Making a battery powered device run on 110v

Discussion in 'General Electronics Chat' started by Gdrumm, Feb 20, 2011.

  1. Gdrumm

    Thread Starter Distinguished Member

    Aug 29, 2008
    684
    36
    I have a few devices that I would like to run on household current, but they are battery powered devices.

    Example: I have a battery powered Air Compressor with weak batteries. They cost too much to replace for what the unit is worth.

    When I have it hooked up, and it is charging, it won't start up. It will only start after I charge it for awhile, and unplug the charger from the wall, etc.

    Is there a way I can wire this up to run off of the 110, when the charger is plugged in?

    Same question for Battery Powered drills, etc.

    Thanks,
    Gary
     
  2. SgtWookie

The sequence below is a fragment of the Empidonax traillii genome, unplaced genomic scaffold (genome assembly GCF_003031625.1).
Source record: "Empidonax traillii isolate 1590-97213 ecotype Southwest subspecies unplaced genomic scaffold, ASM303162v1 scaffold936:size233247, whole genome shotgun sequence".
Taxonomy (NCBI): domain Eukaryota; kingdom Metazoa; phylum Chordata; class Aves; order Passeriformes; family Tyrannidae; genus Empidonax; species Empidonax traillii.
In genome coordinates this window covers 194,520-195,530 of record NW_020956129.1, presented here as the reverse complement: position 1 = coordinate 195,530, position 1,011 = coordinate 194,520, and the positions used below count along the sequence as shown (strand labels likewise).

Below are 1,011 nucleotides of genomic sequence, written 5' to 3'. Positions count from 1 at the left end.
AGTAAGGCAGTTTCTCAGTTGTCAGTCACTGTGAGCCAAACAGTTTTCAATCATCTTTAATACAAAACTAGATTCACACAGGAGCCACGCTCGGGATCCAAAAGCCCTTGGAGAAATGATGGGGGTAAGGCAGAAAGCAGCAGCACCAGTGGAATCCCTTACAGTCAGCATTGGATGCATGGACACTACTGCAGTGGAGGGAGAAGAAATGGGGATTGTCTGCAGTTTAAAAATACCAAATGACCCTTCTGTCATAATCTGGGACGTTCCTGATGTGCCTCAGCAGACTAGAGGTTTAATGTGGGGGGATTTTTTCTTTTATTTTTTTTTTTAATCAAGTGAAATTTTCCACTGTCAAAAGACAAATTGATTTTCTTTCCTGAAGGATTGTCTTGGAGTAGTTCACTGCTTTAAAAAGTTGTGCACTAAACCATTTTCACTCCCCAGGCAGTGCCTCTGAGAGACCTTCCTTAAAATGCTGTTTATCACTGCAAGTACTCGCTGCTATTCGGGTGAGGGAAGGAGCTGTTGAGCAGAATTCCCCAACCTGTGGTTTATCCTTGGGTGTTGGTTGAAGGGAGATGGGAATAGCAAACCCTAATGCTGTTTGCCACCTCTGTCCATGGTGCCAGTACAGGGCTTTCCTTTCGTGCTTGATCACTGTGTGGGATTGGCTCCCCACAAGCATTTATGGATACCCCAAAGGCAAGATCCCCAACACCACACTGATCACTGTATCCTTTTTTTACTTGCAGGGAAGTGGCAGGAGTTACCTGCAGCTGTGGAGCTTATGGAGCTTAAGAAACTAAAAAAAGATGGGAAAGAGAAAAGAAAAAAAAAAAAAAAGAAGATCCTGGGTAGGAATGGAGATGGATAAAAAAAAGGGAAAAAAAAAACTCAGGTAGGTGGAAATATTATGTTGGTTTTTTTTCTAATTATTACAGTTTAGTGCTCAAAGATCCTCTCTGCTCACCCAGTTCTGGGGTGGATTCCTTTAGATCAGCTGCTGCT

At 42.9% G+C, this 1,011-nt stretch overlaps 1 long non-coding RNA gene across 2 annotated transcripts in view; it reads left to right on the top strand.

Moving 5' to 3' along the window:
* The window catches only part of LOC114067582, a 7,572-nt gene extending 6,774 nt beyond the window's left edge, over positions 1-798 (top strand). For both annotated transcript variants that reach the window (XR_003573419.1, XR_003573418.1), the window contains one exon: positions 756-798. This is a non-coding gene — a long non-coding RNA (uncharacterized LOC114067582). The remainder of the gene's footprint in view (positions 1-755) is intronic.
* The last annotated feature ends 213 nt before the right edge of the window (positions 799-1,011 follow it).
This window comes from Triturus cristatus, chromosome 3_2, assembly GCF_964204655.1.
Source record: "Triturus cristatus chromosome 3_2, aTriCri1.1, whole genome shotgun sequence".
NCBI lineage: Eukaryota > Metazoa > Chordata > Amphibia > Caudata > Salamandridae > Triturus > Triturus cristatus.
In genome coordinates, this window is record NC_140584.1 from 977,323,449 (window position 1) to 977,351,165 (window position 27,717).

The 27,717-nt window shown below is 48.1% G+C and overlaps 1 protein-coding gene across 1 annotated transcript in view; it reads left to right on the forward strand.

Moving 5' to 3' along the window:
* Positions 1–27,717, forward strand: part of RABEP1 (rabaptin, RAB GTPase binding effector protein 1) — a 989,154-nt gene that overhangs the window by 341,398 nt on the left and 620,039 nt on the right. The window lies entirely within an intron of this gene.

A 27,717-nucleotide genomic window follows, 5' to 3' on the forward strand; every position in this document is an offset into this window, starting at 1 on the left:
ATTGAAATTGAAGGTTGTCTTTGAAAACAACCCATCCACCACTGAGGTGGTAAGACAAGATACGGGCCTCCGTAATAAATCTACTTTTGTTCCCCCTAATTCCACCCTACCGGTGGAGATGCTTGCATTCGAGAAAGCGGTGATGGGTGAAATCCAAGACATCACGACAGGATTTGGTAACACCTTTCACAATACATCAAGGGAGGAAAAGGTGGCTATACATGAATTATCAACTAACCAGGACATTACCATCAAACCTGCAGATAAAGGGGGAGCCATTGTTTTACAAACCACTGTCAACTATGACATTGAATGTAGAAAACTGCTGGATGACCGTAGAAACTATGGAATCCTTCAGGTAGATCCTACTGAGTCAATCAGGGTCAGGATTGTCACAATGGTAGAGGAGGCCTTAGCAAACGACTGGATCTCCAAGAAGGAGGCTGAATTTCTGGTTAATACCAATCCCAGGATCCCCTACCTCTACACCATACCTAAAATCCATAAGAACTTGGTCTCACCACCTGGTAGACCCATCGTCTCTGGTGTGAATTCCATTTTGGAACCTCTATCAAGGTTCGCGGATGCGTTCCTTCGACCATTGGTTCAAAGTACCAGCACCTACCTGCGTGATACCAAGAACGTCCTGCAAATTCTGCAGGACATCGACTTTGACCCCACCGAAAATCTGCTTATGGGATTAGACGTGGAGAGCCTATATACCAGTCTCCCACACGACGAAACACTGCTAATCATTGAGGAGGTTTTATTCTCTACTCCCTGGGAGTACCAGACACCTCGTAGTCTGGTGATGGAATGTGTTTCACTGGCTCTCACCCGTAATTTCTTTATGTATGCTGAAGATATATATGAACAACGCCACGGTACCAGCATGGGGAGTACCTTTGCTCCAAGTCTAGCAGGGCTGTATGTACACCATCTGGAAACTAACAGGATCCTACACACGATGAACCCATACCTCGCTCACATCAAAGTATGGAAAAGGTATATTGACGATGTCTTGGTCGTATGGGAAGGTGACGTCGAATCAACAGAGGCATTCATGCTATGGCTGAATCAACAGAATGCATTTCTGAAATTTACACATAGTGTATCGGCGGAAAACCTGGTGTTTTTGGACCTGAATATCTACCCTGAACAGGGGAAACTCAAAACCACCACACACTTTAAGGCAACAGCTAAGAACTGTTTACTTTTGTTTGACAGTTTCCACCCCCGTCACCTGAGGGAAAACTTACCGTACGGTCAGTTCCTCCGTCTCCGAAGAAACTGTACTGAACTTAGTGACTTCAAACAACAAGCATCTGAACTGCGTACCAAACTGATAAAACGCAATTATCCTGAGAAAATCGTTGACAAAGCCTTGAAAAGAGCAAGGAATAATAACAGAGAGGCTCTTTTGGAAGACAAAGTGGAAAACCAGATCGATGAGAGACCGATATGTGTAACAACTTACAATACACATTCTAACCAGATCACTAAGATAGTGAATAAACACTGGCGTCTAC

Expert

    Jul 17, 2007
    22,182
    1,728
    What size and kind are the batteries? Lots of power tools use NiCD batteries. Some might use sealed lead-acid batteries, some LiPo or other type.

    If the batteries are heavily discharged, the chargers' power will be going towards charging the batteries. Chargers are typically current limited, so there isn't power left to run the tool at the same time. Even after the batteries are charged, the charger probably won't add much "oomph" to the tool.

    The charger isn't designed to power the tool, it's designed to charge the batteries.

    Same answer for Battery Powered drills, etc.

    You would need to construct completely new power supplies designed to supply the current the tool requires to work efficiently, instead of charging batteries at a controlled rate.